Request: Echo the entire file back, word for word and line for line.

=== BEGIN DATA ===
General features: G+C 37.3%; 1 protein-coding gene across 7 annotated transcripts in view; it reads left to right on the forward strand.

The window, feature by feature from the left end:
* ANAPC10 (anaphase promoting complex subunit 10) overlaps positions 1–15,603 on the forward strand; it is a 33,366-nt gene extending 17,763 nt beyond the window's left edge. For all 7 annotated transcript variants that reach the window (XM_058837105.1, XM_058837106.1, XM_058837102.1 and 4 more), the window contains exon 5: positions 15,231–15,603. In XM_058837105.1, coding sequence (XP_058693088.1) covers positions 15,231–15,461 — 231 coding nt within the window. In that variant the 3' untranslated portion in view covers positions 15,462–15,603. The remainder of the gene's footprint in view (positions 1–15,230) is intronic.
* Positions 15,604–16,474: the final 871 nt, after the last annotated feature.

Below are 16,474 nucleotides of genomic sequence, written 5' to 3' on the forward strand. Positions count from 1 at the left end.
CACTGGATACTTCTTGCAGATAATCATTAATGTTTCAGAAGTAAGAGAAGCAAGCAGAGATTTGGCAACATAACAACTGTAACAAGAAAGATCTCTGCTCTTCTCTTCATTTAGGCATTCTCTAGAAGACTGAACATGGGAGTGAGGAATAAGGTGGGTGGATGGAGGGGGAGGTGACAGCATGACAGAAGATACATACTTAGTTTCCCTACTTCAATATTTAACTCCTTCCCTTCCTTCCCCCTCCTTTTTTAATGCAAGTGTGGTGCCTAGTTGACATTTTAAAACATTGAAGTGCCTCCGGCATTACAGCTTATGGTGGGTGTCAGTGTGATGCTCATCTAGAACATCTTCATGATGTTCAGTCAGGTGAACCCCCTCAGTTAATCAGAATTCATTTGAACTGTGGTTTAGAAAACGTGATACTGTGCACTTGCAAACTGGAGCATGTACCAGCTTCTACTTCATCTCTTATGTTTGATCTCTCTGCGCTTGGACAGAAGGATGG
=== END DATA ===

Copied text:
General features: G+C 37.3%; 1 protein-coding gene across 7 annotated transcripts in view; it reads left to right on the forward strand.

The window, feature by feature from the left end:
* ANAPC10 (anaphase promoting complex subunit 10) overlaps positions 1–15,603 on the forward strand; it is a 33,366-nt gene extending 17,763 nt beyond the window's left edge. For all 7 annotated transcript variants that reach the window (XM_058837105.1, XM_058837106.1, XM_058837102.1 and 4 more), the window contains exon 5: positions 15,231–15,603. In XM_058837105.1, coding sequence (XP_058693088.1) covers positions 15,231–15,461 — 231 coding nt within the window. In that variant the 3' untranslated portion in view covers positions 15,462–15,603. The remainder of the gene's footprint in view (positions 1–15,230) is intronic.
* Positions 15,604–16,474: the final 871 nt, after the last annotated feature.

Below are 16,474 nucleotides of genomic sequence, written 5' to 3' on the forward strand. Positions count from 1 at the left end.
CACTGGATACTTCTTGCAGATAATCATTAATGTTTCAGAAGTAAGAGAAGCAAGCAGAGATTTGGCAACATAACAACTGTAACAAGAAAGATCTCTGCTCTTCTCTTCATTTAGGCATTCTCTAGAAGACTGAACATGGGAGTGAGGAATAAGGTGGGTGGATGGAGGGGGAGGTGACAGCATGACAGAAGATACATACTTAGTTTCCCTACTTCAATATTTAACTCCTTCCCTTCCTTCCCCCTCCTTTTTTAATGCAAGTGTGGTGCCTAGTTGACATTTTAAAACATTGAAGTGCCTCCGGCATTACAGCTTATGGTGGGTGTCAGTGTGATGCTCATCTAGAACATCTTCATGATGTTCAGTCAGGTGAACCCCCTCAGTTAATCAGAATTCATTTGAACTGTGGTTTAGAAAACGTGATACTGTGCACTTGCAAACTGGAGCATGTACCAGCTTCTACTTCATCTCTTATGTTTGATCTCTCTGCGCTTGGACAGAAGGATGG